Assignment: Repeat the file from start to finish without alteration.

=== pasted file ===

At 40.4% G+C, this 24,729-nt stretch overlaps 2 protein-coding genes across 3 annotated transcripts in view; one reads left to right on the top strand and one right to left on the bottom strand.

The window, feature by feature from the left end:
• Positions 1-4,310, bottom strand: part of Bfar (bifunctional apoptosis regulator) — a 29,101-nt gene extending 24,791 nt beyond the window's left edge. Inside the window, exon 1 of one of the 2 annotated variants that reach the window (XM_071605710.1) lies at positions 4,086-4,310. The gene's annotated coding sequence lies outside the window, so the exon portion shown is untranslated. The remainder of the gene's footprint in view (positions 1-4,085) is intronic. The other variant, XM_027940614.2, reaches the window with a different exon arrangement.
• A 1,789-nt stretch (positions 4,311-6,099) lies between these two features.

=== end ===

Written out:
At 40.4% G+C, this 24,729-nt stretch overlaps 2 protein-coding genes across 3 annotated transcripts in view; one reads left to right on the top strand and one right to left on the bottom strand.

The window, feature by feature from the left end:
• Positions 1-4,310, bottom strand: part of Bfar (bifunctional apoptosis regulator) — a 29,101-nt gene extending 24,791 nt beyond the window's left edge. Inside the window, exon 1 of one of the 2 annotated variants that reach the window (XM_071605710.1) lies at positions 4,086-4,310. The gene's annotated coding sequence lies outside the window, so the exon portion shown is untranslated. The remainder of the gene's footprint in view (positions 1-4,085) is intronic. The other variant, XM_027940614.2, reaches the window with a different exon arrangement.
• A 1,789-nt stretch (positions 4,311-6,099) lies between these two features.